Injuries, a Public Health concern
Injuries are common. We hear about injuries on the news and in our communities and some of us will suffer a serious injury at least once in our lives. Often, people say "accident" when they talk about injuries, but in fact, we can predict and therefore prevent most serious injuries.
Injuries remain a leading cause of death for Americans of all ages, regardless of gender, race, or economic status. In 2009 (most recent data), 177,154 people in the United States died from injuries. Almost 30 million others suffered a serious, non-fatal injury that year.
...Centers for Disease Control and Prevention (CDC), National Vital Statistics System, May 2012
In both King County and Washington State, injuries kill more people between the ages of 1 and 44 than any other cause of death. Additionally, people between the ages of 5 to 44 and over 85 are hospitalized more for injuries than for any other (non-childbirth) reason.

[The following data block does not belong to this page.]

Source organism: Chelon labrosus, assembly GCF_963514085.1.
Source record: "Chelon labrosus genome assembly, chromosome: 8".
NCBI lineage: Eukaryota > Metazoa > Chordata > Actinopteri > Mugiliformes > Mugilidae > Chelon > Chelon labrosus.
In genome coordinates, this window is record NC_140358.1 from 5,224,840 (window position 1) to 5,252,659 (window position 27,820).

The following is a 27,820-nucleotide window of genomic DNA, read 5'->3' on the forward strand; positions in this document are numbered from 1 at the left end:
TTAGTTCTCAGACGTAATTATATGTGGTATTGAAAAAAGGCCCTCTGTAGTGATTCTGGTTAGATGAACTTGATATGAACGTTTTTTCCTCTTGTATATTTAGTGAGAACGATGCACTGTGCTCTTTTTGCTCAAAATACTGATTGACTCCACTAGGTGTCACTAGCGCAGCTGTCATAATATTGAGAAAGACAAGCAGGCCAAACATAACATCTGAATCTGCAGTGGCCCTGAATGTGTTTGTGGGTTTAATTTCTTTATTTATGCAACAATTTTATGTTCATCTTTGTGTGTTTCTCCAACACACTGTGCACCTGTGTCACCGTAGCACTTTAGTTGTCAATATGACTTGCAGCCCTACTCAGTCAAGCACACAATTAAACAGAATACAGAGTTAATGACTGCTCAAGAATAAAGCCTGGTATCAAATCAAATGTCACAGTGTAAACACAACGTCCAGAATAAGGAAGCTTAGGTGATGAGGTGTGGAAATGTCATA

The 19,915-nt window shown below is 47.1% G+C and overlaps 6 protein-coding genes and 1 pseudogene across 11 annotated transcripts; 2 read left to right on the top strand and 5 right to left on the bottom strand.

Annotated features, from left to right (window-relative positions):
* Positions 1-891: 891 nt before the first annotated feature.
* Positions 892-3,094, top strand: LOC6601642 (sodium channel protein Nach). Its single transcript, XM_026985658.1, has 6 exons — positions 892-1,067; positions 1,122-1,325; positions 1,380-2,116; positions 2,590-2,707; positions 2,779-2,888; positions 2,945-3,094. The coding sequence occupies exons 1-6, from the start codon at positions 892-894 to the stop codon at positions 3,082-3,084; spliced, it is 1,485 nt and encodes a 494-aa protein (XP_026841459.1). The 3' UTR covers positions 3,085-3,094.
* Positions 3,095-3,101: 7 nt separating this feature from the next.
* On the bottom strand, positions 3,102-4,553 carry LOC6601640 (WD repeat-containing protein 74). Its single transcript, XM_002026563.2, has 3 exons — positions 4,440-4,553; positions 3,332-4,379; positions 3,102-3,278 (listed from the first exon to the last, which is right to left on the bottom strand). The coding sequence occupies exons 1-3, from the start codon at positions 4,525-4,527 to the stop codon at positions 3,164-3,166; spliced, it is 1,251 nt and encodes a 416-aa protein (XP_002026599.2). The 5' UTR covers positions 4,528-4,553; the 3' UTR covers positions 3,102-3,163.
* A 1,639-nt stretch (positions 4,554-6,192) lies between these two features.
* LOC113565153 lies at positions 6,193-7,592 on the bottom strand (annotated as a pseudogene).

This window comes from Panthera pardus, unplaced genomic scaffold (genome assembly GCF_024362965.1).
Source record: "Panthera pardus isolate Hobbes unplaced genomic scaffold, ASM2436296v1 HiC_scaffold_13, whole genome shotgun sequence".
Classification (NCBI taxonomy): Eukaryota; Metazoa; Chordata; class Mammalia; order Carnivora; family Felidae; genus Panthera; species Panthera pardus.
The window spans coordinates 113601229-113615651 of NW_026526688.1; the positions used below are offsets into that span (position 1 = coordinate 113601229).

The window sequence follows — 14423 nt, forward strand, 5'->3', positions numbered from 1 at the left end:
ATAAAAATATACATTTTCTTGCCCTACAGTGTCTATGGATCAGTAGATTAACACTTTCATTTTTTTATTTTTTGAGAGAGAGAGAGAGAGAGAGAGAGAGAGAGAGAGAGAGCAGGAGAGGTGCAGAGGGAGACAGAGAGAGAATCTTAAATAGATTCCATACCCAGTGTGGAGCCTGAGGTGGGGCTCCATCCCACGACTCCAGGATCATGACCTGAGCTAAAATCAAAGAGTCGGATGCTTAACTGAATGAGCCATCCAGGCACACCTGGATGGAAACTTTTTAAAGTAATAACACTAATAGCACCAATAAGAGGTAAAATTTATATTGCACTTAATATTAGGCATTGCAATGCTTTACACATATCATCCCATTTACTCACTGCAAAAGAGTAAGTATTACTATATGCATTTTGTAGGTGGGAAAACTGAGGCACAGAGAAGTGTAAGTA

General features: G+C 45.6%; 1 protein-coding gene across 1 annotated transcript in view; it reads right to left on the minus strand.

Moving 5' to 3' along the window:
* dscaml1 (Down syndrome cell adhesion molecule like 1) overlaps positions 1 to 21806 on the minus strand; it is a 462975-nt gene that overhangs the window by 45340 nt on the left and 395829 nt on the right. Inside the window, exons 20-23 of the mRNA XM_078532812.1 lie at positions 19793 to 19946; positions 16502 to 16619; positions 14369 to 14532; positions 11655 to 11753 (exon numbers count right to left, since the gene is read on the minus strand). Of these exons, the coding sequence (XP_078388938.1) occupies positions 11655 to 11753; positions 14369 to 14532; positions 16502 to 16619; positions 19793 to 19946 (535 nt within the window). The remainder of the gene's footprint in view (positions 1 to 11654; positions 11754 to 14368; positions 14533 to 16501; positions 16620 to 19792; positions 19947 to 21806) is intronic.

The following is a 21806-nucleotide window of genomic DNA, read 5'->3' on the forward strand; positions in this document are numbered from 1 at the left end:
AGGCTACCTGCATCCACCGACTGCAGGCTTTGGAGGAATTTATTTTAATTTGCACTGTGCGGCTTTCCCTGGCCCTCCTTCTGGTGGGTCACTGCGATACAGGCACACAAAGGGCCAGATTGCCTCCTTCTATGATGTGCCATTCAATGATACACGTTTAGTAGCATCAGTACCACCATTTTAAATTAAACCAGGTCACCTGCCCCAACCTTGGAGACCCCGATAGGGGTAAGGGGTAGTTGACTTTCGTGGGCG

Despite the significant burden injuries pose on people and society, injuries remain one of the most overlooked preventable public health problems of our time.
For the years 2007-2009 the injury rate in Washington state was the 34th highest in the nation.
Types of injuries
...Trust for America's Health, May 2012
Injury prevention specialists classify injuries as unintentional, intentional or intent unknown.
Car crashes, falls, drownings, poisonings, and burns are generally classified as unintentional injuries. The most common intentional injuries are homicides, suicides, and assaults.
In 2010, 3,837 people in Washington state died from an injury, a rate of 57.0 per 100,000 population. Of these deaths:
- 67.5% were unintentional
- 29.3% were intentional
- 3.2% were "other" or "unknown"
In King County, 883 people died from an injury in 2010, a rate of 45.7 per 100,000 population.